Slight means what?
I thought it was time to share with you a pet peeve of mine. I believe that one of the worst things that an on air meteorologist can do, is explain that there is a slight risk of severe weather on a day that you expect a tornado watch!
See, what a meteorologist looks at to consider “slight” when it comes to severe is completely different than what they look at and expect when it comes to a “slight” chance of rain.
Example. Todays forecast: Partly cloudy with a slight chance of a shower.
Ok based on that, what would you think the percentage of rain would be? 20%? You guessed it…relatively low.
Ok if a meteorologist gets on tv and says “the nations storm prediction center has us outlooked with a slight risk of severe weather today” that is completely different! A slight risk of severe weather as defined by a meteorologist is actually the type risk that will usually require some sort of watch or warning…but you know what? The general public still thinks it means a 20% chance.
How do we fix this? In my opinion, either we don’t use the word SLIGHT at all on severe weather days, or we spend at least 60 seconds out of our 3 minute and 30 second weathercast explaining the difference in a slight chance of rain and a slight risk of severe weather. I for one think the latter choice is completely insane.
Why not use the word “enhanced”? or something like that? Let me copy and paste what the terms slight, moderate, and high actually mean as definted by SPC (storm prediction center).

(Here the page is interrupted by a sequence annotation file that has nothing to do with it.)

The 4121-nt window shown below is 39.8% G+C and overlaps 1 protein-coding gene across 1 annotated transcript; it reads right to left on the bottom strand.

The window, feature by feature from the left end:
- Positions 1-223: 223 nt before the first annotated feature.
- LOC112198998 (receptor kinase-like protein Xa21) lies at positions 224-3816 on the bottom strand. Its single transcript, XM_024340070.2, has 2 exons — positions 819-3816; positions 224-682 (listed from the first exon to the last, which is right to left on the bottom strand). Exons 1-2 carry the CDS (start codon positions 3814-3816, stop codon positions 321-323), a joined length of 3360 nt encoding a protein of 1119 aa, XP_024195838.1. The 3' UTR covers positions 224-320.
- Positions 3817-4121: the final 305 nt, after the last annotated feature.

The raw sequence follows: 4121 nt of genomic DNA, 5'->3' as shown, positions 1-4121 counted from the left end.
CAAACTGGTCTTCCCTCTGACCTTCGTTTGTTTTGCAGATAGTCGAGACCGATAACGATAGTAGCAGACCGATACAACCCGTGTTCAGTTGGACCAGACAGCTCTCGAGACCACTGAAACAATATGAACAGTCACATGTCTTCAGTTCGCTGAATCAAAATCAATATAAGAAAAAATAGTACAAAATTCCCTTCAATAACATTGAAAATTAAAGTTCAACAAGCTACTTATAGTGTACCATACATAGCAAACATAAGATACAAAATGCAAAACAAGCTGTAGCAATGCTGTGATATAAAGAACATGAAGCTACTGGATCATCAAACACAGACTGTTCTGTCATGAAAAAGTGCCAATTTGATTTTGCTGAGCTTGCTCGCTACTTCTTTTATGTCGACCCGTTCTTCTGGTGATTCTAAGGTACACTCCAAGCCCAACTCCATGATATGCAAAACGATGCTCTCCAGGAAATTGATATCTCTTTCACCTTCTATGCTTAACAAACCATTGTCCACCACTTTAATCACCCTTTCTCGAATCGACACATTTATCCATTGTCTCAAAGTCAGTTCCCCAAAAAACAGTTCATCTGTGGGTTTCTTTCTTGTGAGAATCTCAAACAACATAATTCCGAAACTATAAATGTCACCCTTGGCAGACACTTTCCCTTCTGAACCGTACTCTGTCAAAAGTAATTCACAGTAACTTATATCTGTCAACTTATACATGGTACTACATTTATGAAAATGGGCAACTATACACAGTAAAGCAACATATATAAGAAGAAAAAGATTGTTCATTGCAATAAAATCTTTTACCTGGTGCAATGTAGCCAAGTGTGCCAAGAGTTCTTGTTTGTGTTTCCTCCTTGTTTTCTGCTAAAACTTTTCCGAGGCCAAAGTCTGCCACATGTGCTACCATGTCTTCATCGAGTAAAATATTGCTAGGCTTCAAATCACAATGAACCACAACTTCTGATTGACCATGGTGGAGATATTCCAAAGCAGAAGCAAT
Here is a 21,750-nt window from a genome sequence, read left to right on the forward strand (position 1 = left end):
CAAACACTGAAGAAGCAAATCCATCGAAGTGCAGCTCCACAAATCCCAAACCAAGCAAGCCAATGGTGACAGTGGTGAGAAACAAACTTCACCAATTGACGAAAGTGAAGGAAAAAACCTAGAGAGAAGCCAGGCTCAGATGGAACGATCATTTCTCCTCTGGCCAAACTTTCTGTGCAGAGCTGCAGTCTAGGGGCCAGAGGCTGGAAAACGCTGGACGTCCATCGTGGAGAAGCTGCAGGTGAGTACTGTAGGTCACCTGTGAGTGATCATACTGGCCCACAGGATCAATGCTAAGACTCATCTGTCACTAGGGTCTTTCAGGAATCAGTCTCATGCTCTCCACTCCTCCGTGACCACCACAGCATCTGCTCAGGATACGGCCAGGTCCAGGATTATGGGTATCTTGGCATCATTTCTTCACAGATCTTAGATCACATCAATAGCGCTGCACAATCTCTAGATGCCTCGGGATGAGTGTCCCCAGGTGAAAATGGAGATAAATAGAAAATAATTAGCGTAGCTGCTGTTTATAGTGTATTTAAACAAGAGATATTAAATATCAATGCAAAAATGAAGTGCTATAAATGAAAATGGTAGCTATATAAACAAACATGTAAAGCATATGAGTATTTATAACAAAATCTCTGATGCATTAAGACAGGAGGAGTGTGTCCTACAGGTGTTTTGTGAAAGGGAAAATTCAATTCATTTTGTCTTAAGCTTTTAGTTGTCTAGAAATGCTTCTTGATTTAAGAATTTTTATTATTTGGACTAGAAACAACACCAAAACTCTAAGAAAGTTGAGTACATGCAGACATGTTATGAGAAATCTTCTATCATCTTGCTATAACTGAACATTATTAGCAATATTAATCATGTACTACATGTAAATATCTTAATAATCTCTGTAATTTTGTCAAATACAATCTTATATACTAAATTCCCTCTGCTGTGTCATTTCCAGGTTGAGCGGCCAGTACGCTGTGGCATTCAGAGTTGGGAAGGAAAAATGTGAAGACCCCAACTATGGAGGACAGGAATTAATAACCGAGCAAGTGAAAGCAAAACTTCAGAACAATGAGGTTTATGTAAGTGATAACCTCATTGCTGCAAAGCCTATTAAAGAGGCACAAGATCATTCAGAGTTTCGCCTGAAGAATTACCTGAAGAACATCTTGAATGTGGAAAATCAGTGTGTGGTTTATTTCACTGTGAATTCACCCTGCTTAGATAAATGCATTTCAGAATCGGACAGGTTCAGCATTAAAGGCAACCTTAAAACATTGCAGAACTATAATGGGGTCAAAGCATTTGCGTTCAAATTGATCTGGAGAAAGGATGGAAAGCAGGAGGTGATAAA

Three risk categories (SLGT, MDT, and HIGH) are used to symbolize the coverage and intensity of the expected severe weather threat. A SLGT risk implies well-organized severe thunderstorms are expected, but in small numbers and/or low coverage. Depending on the size of the area, approximately 5-25 reports of Â¾ inch of larger hail, and/or 5-25 wind events, and/or 1-5 tornadoes would be possible.
A MDT risk indicates a potential for a greater concentration of severe thunderstorms than the slight risk, and in most situations, greater magnitude of the severe weather.
A HIGH risk area suggests a major severe weather outbreak is expected, with a high concentration of severe weather reports and an enhanced likelihood of extreme severe (i.e., violent tornadoes or very damaging convective wind events occurring across a large area). In a high risk, the potential exists for 20 or more tornadoes, some possibly F2 or stronger, or an extreme derecho potentially causing widespread wind damage and higher end wind gusts (80+ mph) that may result in structural damage.
A SEE TEXT label will be used for areas where a 5% probability of severe is forecast, but the coverage or intensity is not expected to be sufficient for a slight risk.
Well there you have, slight isn’t always slight so we shouldn’t mislead our viewers into thinking anything else! End of soapbox!